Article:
Monday, February 9, 2015


I am a slow quilter.  I move quickly, think quickly, jump to conclusions quickly. But I quilt slowly and by hand.  I have given over to the machine for long straight things like binding or the obvious sashing but I find needle turn applique my go to choice so I work by hand.  I even discovered my points meet much nicer if I piece by hand rather than by machine. I hand quilt my quilts so it takes a LOOOONNNGG time to finish one.  But that's ok, I'm not in a race.  What's this got to do with anything?   Because I'm a slow quilter I don't always have much to show and tell on the blog.  If I showed what I'm working on it would be like watching a snail crawl.   I started this blog to meet quilters around the world, and that has and continues to happen and that's made me very happy.  But sometimes I don't have much to show.   When I don't post for awhile I have Friend Laurie sending emails that say, "Blog more!!!!" 

So, you've probably noticed, I decided to share more books.  Reading is like breathing for me.  I would no more leave the house without a book than I would leave the house without my lungs.  Can't happen.  And just in the very remote chance that should happen, there is a book of short stories tucked into each car.  Just in case.

Retirement, I have discovered, is a process.  All those things put onto the list headlined: Things I'm Going To Do When I Retire  turned out to be sedentary, solitary things.   I live in a place that is solitary.  I am by nature are quilters.  Even though quilting CAN be a team sport, it is still sedentary. And you know, you can sit just so long.  Retirement, living in a solitary place, can be quite lonely.  The reason for getting out of bed has been  replaced with a pension check and an empty square on the calendar.  That isn't always a bad thing!

So, if you're still with me, where am I going with this?  Doing something about the solitary part.  The part of working in a library in an elementary school that was the absolute best was the kids and the books and putting those two together.  This is my second year of retirement and I decided to put the kids and picture books back onto one of those empty squares on the calendar.

Once a week I read to Elizabeth's and Adelaide's classes at school.  I am once again making choices from my bookshelves,  wandering the children's section at the bookstores, and making piles of good stuff to share with kids.  I'm also greeted in the halls, zipping jackets, tying shoes and having the door held open for me by a little kid.  Heaven.

Periodically, on a slow quilt day I'd like to share some of the picture books I've been reading.  There will be more as we go along, and you can trust they are some of my favorites or some Elizabeth or Adelaide especially loved.  Some new ones, too, that they didn't know about first.

In honor of Valentine's Day this weekend, I'll begin with today's books. 

 This is one of my favorite Valentine stories.  Gilbert, the little guy on the cover, manages to make choices that are unwise.  Of course he always figures a way out or it wouldn't be a story.  But I love to hear the gasp from the kids when they see what he did.  In this book he is making his valentines for his class and as instructed by his teacher, he must write a poem for each valentine. He isn't happy with Lewis, who tweaked his nose, or Margaret, who made fun of his glasses, so he wrote poems that weren't very nice and signed Margaret's name to Lewis' and signed Lewis' name to Margaret's (gasp!)  Of course he is found out and shunned by his classmates for being mean.  Gilbert figures out a solution and it works out fine.  But oh, the kids get all kinds of concerned when they see what Gilbert did.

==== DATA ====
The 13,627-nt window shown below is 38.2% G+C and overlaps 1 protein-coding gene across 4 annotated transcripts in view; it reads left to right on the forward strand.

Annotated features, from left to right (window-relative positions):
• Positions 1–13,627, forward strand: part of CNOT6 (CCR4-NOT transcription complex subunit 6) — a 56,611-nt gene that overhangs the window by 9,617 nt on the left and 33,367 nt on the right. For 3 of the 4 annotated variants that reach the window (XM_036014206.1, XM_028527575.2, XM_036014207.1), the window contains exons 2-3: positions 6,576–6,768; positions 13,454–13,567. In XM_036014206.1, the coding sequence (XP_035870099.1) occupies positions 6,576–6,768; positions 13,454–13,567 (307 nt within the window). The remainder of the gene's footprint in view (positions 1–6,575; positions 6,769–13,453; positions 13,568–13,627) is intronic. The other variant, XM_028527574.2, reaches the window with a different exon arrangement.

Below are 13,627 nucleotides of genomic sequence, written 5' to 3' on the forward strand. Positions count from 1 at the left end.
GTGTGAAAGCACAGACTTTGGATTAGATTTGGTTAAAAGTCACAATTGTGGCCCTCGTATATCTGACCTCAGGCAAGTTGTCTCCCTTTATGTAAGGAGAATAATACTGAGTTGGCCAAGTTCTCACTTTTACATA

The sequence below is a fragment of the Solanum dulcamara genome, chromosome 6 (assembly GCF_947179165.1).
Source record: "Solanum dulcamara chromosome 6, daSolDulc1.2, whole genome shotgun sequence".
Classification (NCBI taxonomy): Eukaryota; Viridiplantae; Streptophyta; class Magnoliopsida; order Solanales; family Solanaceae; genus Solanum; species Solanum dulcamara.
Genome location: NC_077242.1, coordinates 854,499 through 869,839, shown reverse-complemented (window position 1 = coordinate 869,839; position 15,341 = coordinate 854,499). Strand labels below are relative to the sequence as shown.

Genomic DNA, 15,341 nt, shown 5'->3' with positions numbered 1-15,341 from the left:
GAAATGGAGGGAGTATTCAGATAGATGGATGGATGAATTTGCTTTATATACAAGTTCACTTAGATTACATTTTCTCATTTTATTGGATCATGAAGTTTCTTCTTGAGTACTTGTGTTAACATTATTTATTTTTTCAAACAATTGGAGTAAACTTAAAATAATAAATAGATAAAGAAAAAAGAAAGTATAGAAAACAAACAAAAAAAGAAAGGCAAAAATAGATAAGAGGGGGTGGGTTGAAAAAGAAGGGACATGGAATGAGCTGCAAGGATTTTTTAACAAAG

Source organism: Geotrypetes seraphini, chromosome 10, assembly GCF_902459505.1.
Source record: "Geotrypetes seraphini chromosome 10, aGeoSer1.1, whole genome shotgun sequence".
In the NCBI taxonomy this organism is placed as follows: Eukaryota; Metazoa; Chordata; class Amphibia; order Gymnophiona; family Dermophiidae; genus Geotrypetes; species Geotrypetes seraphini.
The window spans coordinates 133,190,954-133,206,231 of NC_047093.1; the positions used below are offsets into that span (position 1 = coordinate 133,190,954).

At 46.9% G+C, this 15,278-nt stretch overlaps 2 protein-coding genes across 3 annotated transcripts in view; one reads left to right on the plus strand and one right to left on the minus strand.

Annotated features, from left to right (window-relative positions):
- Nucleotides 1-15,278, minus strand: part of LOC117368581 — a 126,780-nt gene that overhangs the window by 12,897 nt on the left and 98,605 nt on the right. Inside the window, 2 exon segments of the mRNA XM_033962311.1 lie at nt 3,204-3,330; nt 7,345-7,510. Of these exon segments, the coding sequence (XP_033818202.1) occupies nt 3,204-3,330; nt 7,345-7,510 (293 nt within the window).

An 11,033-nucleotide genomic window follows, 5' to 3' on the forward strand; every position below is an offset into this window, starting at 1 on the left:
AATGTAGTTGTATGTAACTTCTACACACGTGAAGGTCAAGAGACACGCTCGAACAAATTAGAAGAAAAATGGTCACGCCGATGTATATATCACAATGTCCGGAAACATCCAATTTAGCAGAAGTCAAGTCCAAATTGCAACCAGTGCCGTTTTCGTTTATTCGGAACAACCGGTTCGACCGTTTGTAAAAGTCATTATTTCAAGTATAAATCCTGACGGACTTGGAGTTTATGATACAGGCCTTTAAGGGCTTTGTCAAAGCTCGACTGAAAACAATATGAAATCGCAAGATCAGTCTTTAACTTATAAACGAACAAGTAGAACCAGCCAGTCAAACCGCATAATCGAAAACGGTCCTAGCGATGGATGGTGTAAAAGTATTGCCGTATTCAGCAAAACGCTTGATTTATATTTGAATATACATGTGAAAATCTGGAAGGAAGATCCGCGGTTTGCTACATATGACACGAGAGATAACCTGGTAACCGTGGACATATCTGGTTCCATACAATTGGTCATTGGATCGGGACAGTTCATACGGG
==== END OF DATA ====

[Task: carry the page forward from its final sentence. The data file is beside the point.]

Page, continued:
I tell the kids Valentine's day isn't about boyfriends and girlfriends.  That's kind of yucky.  It's about remembering to be nice.  Maybe noticing someone who especially needs some niceness.  Sometimes that niceness can be just a small thing.  Mr. Hatch is a lonely man with no friends and not much of a life. "He keeps to himself, Mr. Hatch."  One day the mailman delivers a candy filled heart to Mr. Hatch with a note that says, "Somebody loves you."  And it changes his life.  I love, love, love this story.

 This isn't a valentine story.  It's a story about a first crush.  A lasso the moon crush and it's simple and perfect and you will not resist smiling through it.

In Kindergarten are you looking for that first crush or boyfriend?  I hope not! But you are  learning to make friends.  In this story, written and illustrated by an author that lives right here in town, Alfred is two days into being six years old and he wants adventure!  Real adventure! He is, after all, King Arthur's very great grandson!  So he goes off to slay a dragon, battle a Cyclops, or griffon or leviathan - anything!  He wants to prove himself (fierce!) Each monster is encountered and subdued but not according to plan. Or is it Alfred who is subdued?

Valentine's day is about making friends not love, right?  I hope you find and enjoy these as much as the kids and I do.